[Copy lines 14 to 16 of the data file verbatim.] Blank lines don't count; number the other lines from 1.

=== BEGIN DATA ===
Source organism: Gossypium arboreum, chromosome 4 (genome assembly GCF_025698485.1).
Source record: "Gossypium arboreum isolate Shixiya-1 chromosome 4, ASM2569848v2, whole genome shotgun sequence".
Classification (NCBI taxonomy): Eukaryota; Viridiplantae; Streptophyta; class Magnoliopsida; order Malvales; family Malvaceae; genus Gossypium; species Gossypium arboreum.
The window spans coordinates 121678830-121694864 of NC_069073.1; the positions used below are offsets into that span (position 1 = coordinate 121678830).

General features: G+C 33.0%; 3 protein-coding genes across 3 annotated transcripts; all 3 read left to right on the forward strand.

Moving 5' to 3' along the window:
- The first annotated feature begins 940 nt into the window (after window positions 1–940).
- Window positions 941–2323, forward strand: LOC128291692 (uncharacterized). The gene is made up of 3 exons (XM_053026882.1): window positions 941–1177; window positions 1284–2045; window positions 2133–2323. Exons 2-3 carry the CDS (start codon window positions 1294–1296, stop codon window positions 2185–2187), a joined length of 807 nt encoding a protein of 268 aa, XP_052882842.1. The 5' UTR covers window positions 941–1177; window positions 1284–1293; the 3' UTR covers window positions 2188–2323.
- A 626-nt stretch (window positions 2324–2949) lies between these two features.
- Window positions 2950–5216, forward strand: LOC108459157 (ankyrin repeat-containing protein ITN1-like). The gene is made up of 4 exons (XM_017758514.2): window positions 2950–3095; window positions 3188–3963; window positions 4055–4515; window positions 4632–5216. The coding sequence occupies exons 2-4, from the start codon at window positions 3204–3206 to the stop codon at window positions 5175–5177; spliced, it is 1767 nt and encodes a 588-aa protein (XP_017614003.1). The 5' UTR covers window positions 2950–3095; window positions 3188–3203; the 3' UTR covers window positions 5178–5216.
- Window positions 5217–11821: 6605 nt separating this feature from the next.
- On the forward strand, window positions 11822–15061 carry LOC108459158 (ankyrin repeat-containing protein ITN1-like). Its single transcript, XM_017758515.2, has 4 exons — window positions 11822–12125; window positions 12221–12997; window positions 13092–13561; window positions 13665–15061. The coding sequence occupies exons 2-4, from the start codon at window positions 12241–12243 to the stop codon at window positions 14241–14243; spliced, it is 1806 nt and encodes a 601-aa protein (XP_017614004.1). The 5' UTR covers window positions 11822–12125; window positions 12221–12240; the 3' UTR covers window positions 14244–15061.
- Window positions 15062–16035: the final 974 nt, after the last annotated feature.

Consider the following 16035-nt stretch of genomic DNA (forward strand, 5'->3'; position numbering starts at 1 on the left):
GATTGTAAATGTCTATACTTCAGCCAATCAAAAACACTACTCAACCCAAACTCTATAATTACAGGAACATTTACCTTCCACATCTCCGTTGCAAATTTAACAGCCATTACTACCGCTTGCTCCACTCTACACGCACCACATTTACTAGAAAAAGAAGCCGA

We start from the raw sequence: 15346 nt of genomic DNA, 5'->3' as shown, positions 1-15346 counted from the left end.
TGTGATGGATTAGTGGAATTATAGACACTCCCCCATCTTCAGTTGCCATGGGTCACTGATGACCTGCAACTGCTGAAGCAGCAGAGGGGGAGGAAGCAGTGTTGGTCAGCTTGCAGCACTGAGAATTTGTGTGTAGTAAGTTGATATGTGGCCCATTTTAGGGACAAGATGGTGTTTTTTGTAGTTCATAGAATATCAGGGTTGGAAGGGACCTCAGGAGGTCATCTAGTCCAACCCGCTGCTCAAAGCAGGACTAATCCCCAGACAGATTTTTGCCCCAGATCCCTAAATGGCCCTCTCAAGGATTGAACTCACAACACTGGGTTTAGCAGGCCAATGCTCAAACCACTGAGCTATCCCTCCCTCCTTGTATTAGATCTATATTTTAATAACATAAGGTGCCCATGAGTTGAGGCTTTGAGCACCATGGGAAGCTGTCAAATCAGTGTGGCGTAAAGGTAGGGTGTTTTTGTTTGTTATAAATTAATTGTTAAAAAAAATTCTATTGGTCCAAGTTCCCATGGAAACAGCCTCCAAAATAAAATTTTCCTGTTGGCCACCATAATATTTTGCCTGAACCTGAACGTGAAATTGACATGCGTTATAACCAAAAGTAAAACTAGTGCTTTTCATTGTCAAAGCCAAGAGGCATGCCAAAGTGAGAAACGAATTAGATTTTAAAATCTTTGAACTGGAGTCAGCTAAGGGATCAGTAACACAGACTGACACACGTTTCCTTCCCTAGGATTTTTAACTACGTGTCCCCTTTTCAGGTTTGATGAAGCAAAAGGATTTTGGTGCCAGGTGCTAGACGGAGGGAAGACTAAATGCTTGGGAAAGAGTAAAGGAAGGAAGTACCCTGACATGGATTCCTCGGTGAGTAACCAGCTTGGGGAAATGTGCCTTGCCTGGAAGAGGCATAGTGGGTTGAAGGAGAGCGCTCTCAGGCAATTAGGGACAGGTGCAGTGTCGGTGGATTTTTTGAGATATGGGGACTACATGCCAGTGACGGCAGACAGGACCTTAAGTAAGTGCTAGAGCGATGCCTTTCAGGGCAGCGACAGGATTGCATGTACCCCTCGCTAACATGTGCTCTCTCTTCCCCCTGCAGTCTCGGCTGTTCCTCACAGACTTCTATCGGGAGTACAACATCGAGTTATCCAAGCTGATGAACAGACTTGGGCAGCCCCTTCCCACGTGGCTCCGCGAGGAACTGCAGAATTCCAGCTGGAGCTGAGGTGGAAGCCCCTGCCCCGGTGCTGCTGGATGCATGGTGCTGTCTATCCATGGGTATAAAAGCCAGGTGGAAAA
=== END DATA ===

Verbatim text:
Consider the following 16035-nt stretch of genomic DNA (forward strand, 5'->3'; position numbering starts at 1 on the left):
GATTGTAAATGTCTATACTTCAGCCAATCAAAAACACTACTCAACCCAAACTCTATAATTACAGGAACATTTACCTTCCACATCTCCGTTGCAAATTTAACAGCCATTACTACCGCTTGCTCCACTCTACACGCACCACATTTACTAGAAAAAGAAGCCGA

We start from the raw sequence: 15346 nt of genomic DNA, 5'->3' as shown, positions 1-15346 counted from the left end.